Connecticut Valley Section. University of Hartford, West Hartford, Conn.
Academic record: Lebanon Valley College, B.S., 1987; Michigan State University, Ph.D., 1992; Massachusetts Institute of Technology, NIH Postdoc Fellow, 1992–95.
Honors: ACS Fellow, 2011; ACS/AAAS Congressional Science Policy Fellow, 2012–13; Visiting Scientist Award, ACS Western Connecticut Section, 2006; Roy E. Larsen Award for Excellence in Teaching, University of Hartford, 2006; Sigma Alpha Pi Excellence in Teaching Award, 2009; RateMyProfessors.com Top 25 Highest Rated University Professors nationally, 2013–14, 2016–17.
Professional positions (for past 10 years): University of Hartford, professor of chemistry, 2009–, associate professor, 2001–09, department of chemistry, chair, 2002–09; office of U.S. Sen. Michael Bennet (Colorado), ACS/AAAS Congressional Science Policy Fellow, 2012–13.
Service in ACS national offices: Board of Directors, director, District I, 2016–18; councilor ex officio, 2016–18; Committee on Public Affairs & Public Relations, 2016–18, chair, 2018; Committee on Environmental Improvement, 2014–15, 2009–12, chair, 2014–15, committee associate, 2007–09; ACS Member Insurance Board of Trustees, 2017–19; ACS Green Chemistry Institute Governing Board, adviser, 2014–2015.
Service in ACS offices: Connecticut Valley Section: councilor, 2015. Chemical Education Division: alternate councilor, 2012–14, 2003–05; councilor, 2006–11; Strategic Planning Committee, chair, 2007; ACS national meetings, program cochair, fall 1999, spring 2003; Long Range Planning Committee, 2009–14; Program Committee, member, 1996–2006; ACS national meetings: symposium organizer, fall 1998, spring 2008, fall 2008, fall 2009, fall 2010. Michigan State University Section: treasurer, 1990–92.
Member: Member of ACS since 1987; Sigma Xi; American Association for the Advancement of Science; ACS divisions: Chemical Education, Environmental Chemistry, Inorganic Chemistry.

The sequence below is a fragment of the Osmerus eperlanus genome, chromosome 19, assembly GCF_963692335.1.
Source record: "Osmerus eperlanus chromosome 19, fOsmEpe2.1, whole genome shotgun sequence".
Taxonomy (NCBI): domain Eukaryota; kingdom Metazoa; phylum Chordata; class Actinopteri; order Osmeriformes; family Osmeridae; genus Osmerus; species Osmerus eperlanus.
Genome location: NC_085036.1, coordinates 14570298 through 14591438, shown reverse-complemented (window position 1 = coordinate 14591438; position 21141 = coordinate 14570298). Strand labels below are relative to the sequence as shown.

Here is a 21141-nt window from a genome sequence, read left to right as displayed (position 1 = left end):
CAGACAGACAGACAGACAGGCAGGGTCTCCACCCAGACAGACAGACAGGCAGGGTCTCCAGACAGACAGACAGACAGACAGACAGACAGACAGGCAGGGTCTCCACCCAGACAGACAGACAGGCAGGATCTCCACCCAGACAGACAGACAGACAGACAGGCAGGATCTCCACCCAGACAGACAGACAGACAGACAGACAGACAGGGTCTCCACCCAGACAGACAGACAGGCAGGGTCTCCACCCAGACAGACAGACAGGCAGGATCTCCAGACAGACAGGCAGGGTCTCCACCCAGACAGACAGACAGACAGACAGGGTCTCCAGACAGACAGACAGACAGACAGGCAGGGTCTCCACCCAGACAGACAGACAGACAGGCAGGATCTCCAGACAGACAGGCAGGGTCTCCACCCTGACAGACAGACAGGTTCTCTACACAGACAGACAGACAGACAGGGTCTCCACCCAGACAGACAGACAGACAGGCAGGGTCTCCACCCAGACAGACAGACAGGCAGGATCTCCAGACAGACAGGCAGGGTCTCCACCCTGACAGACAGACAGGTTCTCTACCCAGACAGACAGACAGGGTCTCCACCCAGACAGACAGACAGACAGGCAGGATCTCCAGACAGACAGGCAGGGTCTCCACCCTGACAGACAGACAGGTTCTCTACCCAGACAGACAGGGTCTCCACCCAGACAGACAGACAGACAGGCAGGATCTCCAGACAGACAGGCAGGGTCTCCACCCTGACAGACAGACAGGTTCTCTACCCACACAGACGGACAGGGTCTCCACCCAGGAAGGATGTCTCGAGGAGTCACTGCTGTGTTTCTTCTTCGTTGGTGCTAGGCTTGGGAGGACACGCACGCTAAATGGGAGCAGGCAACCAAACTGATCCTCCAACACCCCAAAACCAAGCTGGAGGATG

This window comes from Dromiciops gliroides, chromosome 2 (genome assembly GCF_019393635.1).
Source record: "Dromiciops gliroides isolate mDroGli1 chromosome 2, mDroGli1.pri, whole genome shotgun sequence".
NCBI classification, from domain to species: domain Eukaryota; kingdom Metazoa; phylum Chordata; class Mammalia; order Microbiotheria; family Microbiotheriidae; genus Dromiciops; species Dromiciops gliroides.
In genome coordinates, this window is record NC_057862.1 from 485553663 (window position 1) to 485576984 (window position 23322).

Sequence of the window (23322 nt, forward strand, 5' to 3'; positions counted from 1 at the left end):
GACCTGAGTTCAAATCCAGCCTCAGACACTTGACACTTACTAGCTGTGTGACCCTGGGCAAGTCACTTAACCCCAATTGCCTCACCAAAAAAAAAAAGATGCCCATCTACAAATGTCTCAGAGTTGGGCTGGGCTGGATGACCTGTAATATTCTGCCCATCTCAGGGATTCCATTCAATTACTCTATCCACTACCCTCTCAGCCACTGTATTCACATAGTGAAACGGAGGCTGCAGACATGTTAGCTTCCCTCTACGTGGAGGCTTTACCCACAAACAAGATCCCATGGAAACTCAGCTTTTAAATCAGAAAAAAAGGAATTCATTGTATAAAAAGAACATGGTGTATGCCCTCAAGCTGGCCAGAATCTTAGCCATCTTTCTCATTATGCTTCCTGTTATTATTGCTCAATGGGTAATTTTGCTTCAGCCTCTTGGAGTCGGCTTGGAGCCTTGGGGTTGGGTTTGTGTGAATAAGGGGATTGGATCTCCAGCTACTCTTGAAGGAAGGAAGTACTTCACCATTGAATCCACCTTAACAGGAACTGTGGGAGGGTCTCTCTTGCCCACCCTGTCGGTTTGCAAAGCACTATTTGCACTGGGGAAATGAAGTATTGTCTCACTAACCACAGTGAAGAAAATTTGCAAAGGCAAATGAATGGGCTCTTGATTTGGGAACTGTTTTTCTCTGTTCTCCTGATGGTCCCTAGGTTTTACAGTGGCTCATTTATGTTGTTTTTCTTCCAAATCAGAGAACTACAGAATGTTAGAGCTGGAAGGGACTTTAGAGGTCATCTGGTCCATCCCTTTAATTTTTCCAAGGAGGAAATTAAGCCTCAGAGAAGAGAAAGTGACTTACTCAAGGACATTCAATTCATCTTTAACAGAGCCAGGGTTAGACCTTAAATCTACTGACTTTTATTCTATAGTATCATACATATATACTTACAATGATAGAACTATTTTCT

Related activities: ACS Presidential Chemistry on the Hill Advocacy Workshops, 2017, 2018; ACS Legislative Summit Congressional visits, 2016–18; ACS Experts Training, fall 2013; ACS Sustainability Stakeholders Steering Group, member, 2011; authored over 100 entries in “ACS Celebrates IYC 2011”; ACS national meeting, “Chemistry for a Sustainable World” thematic programming chair, spring 2010; Engaging Disciplinary Societies grant from Fund for the Improvement of Postsecondary Education, ACS representative, 2011–12; University of Hartford, Women’s Education & Leadership Fund, board member, 2010–12; University of Hartford, sustainability coordinator, 2010–12.
A voice for chemists
Connecting directly with members is of primary importance to me, so in my first term as director for District I, I prioritized visiting as many local sections in the district as possible. Thus far I have been to 12 of the 20 sections, which is a good start, but I still want to do more. I have spent the majority of my career in District I, starting by accompanying my Ph.D. chemist father to my first Binghamton Local Section meeting as an undergraduate. My MIT postdoc placed me in the expansive Northeastern Local Section for three years, and my faculty position at the University of Hartford then moved me to the Connecticut Valley Local Section. My aspiration is to visit each local section at least once and ideally talk with every member in our diverse and vibrant community. I will energetically pursue those opportunities if reelected.